A human resources (HR) officer develops, advises on and implements policies relating to the effective use of personnel within an organisation.
HR/personnel work comprises a number of different but related policies, all of which are required by organisations that employ people, whatever the size or type of business. These will cover areas such as working practices, recruitment, pay, conditions of employment and diversity.
HR staff need to ensure that the organisation employs the right balance of staff in terms of skills and experience, and that training and development opportunities are available to employees to enhance their performance in order to achieve the organisation's objectives.
» Typical work activities

As a human resources (HR) officer you must have a clear understanding of your organisation's business objectives and be able to devise and implement policies which will select, develop and retain the right staff needed to meet these objectives. The exact nature of the work activities will vary according to the organisation, but they are likely to include:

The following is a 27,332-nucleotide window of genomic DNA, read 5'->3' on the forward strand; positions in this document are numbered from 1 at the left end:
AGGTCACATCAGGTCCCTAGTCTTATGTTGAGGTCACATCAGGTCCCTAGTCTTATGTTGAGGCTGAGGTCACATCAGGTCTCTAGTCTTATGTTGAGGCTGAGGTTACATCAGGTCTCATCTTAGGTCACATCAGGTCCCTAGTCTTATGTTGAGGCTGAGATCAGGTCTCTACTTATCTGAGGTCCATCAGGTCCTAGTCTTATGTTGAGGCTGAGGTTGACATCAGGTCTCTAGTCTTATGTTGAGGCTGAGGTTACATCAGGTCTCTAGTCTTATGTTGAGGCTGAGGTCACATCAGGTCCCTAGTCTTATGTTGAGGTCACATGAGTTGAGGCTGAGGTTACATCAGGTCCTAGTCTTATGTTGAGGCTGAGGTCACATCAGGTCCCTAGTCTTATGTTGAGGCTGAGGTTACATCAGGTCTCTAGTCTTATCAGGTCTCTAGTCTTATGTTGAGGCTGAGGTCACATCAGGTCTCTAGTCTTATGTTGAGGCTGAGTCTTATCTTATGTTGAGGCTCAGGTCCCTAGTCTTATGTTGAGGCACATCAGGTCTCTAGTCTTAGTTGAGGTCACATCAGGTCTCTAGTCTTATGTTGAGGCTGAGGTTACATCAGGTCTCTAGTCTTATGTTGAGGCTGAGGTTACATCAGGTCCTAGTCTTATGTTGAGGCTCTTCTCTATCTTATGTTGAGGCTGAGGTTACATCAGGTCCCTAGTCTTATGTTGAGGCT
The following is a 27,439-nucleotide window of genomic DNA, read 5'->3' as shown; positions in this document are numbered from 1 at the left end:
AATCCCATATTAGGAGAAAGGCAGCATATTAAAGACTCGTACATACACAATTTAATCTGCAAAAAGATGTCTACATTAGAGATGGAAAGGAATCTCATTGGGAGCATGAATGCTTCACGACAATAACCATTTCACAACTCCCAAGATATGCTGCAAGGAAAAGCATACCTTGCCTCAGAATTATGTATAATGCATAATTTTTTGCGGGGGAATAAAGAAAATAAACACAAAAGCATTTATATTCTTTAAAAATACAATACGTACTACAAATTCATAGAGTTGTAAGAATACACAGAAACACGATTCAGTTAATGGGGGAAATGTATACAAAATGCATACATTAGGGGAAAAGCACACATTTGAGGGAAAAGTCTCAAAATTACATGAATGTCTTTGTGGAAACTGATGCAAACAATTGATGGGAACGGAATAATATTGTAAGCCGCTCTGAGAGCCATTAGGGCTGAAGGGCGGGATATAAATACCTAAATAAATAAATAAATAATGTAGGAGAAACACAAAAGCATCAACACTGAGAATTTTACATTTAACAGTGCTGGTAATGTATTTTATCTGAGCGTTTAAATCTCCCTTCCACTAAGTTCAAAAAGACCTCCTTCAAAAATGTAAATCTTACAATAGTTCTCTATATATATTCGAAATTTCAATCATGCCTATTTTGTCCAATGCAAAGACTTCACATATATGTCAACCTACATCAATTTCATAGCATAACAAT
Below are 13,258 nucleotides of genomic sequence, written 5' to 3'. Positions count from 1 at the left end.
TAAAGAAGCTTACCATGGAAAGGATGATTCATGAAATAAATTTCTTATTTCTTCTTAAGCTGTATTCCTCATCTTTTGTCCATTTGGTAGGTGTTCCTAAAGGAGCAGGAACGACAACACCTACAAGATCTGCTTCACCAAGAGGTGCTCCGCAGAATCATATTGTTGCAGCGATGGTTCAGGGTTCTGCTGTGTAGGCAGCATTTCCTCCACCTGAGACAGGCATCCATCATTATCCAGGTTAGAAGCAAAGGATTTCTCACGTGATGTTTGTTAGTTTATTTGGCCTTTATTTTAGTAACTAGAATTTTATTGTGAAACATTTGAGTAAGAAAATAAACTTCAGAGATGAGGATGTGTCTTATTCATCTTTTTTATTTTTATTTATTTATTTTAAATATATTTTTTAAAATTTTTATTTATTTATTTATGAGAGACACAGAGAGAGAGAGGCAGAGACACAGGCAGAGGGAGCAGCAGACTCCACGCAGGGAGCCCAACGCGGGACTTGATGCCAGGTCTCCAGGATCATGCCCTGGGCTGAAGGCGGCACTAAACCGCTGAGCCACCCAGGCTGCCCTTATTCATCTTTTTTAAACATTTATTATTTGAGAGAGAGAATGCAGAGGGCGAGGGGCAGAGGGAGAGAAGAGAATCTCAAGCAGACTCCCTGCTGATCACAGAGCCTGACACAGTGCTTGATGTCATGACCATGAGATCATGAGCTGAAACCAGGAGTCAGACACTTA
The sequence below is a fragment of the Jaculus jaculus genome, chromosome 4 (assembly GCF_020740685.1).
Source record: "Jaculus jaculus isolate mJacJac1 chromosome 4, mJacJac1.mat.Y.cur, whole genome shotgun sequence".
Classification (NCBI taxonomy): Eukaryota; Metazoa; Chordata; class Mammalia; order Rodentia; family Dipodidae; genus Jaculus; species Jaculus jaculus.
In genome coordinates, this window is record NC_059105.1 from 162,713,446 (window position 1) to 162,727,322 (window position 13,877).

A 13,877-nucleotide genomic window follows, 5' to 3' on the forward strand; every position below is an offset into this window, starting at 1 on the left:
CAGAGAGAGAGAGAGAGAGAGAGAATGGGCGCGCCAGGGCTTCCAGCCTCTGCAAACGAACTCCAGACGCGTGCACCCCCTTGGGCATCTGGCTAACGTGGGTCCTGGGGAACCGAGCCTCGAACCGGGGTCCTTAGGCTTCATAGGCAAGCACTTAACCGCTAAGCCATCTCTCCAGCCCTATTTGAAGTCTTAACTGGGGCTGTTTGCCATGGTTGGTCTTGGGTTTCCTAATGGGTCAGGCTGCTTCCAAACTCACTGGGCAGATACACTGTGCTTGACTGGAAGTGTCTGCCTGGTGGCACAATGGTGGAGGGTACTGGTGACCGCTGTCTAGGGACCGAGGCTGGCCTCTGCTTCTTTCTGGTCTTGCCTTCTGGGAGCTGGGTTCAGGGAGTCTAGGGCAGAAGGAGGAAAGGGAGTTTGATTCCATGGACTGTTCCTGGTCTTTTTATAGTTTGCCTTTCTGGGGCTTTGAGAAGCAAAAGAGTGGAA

• working closely with departments, increasingly in a consultancy role, assisting line managers to understand and implement policies and procedures;
  • promoting equality and diversity as part of the culture of the organisation;
  • liaising with a wide range of organisations involved in areas such as race relations, disability, gender, age, religion and health and safety;
  • recruiting staff: this includes developing job descriptions, preparing advertisements, checking application forms, shortlisting, interviewing and selecting candidates;
  • developing policies on issues such as working conditions, performance management, equal opportunities, disciplinary procedures and absence management;
  • advising on pay and other remuneration issues, including promotion and benefits;
  • undertaking regular salary reviews;
  • negotiating with staff and their representatives on issues relating to pay and conditions;
  • administering payroll and maintaining records relating to staff;
  • interpreting and advising on employment legislation;
  • listening to grievances and implementing disciplinary procedures;
  • developing, with line managers, HR planning strategies, which consider immediate and long-term staff requirements in terms of numbers and skill levels;
  • planning and sometimes delivering training, including inductions for new staff;
  • analysing training needs in conjunction with departmental managers